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Economy in Brief

U.S. Initial Claims for Unemployment Insurance Maintain Recent Low Range
by Carol Stone, CBE  October 13, 2022

• Initial filings rise modestly in October 8 week.

• Continued weeks claimed maintain recent tight range.

• Insured unemployment rate still holds near-record low.

Initial claims for unemployment insurance were 228,000 (-28.1% y/y) in the week ended October 8, up from 219,000 the week before, which was unrevised. The Action Economics Forecast Survey expected 220,000 initial claims for last week. The 4-week moving average of initial claims was 211,500, up from 206,500 in the October 1 week, still down from an early-August high of 249,500 but higher than an early-April low of 170,500.

In the week ended October 1, continued weeks claimed for unemployment insurance were up slightly to 1.368 million (-46.8% y/y) from 1.365 million in the prior week, revised from 1.361 million. The 4-week moving average fell to 1.364 million in the October 1 week, from 1.372 million and again the smallest number of continuing claims since the third week of July.

The insured unemployment rate in the week ended October 1 was again 1.0%, unchanged from the prior week, also unrevised. The insured unemployment rate has been fluctuating between 0.9% and 1.0% since April, a record-low range for the series, which dates back to 1971.

In the week ended September 24, the total number of continued weeks claimed in all unemployment insurance programs rose to 1.255 million (-65.6% y/y). This total includes federal employees, newly discharged veterans, extended benefits and other specialized programs and is not seasonally adjusted. Claims in the Pandemic Unemployment Assistance program and Pandemic Emergency Unemployment Compensation are no longer included in the main Labor Department press release, as both programs have expired.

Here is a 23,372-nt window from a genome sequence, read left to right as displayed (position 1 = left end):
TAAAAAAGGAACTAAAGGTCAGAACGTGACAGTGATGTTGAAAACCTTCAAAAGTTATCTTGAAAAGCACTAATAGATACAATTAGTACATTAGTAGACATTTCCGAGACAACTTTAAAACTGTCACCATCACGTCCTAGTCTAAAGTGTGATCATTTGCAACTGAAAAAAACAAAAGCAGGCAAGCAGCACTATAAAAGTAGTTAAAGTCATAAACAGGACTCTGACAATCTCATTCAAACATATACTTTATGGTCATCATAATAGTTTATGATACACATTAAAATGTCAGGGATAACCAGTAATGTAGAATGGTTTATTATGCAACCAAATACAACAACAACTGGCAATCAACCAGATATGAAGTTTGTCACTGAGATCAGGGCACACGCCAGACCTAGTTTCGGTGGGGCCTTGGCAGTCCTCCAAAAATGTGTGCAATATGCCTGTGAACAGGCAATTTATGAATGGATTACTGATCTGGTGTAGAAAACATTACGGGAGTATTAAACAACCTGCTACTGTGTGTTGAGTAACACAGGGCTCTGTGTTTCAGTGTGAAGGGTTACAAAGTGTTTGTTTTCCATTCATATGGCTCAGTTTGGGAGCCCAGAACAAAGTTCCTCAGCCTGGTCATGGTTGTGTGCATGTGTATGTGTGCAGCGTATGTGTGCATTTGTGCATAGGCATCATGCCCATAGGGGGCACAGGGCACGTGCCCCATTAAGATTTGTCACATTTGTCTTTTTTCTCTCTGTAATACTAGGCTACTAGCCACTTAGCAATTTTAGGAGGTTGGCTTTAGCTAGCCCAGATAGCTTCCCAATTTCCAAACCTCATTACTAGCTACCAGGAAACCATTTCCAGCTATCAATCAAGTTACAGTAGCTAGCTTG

The insured rates of unemployment in regular programs vary widely across states. The highest insured unemployment rates in the week ending September 24 were in Puerto Rico (2.05%), California (1.78%), New Jersey (1.73%), New York (1.35%) and Rhode Island (1.21%). The lowest rates were in South Dakota (0.16%), North Dakota (0.21%), Alabama (0.22%), Virginia (0.24%) and Kansas (0.26%). Other state insured rates of unemployment in regular programs include Pennsylvania (1.00%), Illinois 1.01%, Texas (0.81%) and Florida (0.38%). These state rates are not seasonally adjusted.

Data on weekly unemployment claims going back to 1967 are contained in Haver's WEEKLY database, and they are summarized monthly in USECON. Data for individual states are in REGIONW. The expectations figure is from the Action Economics Forecast Survey, carried in the AS1REPNA database.

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